Imagine you're driving through New York City and you see the flash of red and blue lights in your rearview mirror. An New York Police Department officer is pulling you over for accidentally running through a stop sign. You know exactly what you did wrong, and you're regretting that "Hollywood stop" maneuver you pulled.
The officer walks up to your window and asks why you didn't come to a full stop. You don't have a good excuse, so you admit to the mistake and apologize. However, the officer isn't done.
The next thing you know, you're outside your vehicle going through a sobriety test and blowing into a breathalyzer device. You haven't drunk a drop, so you're not worried about the test, but the officer starts to get confrontational, and you get into an argument. He's convinced you've been drinking.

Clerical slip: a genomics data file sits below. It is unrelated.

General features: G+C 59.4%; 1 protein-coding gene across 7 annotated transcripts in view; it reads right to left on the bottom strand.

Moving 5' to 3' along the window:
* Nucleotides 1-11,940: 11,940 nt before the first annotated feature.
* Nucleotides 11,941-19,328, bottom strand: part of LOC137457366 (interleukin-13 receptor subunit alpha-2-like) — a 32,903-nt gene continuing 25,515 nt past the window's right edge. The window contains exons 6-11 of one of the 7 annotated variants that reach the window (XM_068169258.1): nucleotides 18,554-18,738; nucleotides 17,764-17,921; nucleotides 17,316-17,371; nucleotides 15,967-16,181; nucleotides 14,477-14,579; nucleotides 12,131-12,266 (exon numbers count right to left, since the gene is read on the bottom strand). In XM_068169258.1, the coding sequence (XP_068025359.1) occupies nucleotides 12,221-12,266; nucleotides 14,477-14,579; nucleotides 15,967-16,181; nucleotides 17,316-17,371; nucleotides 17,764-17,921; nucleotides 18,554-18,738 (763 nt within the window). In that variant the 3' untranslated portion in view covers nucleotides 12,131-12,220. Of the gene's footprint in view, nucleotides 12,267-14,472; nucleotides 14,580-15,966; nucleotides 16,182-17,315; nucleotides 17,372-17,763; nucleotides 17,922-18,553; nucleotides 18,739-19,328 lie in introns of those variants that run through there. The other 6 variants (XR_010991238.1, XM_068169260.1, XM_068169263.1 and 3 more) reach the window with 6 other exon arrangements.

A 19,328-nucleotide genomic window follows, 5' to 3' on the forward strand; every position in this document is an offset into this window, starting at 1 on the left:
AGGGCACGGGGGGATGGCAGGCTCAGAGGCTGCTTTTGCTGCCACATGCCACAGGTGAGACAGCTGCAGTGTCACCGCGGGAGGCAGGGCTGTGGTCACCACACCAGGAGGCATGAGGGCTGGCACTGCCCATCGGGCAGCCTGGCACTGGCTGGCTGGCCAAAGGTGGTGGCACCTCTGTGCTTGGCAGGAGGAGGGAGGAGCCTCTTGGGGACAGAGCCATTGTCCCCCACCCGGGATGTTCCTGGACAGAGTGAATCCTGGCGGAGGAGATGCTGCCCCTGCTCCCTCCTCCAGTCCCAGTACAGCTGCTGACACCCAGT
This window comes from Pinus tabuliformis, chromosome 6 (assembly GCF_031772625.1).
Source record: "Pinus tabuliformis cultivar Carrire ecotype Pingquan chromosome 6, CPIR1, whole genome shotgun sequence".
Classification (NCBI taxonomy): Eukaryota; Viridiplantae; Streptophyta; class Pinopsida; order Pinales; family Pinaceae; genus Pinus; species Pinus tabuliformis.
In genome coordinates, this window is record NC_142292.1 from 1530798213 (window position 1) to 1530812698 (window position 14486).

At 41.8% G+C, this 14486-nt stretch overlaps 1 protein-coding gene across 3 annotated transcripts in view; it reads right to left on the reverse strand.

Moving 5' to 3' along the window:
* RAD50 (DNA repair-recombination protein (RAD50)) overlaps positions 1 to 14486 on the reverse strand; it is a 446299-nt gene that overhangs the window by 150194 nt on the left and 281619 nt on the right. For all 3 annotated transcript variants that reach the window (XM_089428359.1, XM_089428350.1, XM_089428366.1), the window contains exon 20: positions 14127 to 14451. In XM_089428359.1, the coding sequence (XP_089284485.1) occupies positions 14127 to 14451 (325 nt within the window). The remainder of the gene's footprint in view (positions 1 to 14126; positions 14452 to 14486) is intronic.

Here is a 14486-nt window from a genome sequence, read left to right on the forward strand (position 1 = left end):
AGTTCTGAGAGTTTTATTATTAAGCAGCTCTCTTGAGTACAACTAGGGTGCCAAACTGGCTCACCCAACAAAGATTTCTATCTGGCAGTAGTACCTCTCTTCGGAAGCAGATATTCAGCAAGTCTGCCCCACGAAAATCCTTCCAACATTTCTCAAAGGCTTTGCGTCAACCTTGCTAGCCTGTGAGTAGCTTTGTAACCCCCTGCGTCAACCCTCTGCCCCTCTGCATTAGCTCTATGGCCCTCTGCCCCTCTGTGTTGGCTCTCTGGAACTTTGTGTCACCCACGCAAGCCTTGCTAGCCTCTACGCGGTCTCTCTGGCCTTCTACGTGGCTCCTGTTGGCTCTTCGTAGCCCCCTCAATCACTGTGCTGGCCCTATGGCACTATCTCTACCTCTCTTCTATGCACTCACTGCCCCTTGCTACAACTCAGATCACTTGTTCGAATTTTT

You put your hands up, in an innocent gesture, while you try to convince the officer that you haven't been drinking. The officer takes your gesture as a "sign of aggression." He tackles you to the ground, breaking your arms and bruising you up very badly as you tumble against the cement.
Did the officer use excessive force? At Sivin & Miller, we regularly see cases like this. If you feel that an officer roughed you up for no good reason during your arrest -- and you suffered injuries as a result -- there's a chance you have a viable police brutality claim that you can pursue in civil court. Our attorneys are available to listen to your story and advise you of your legal rights.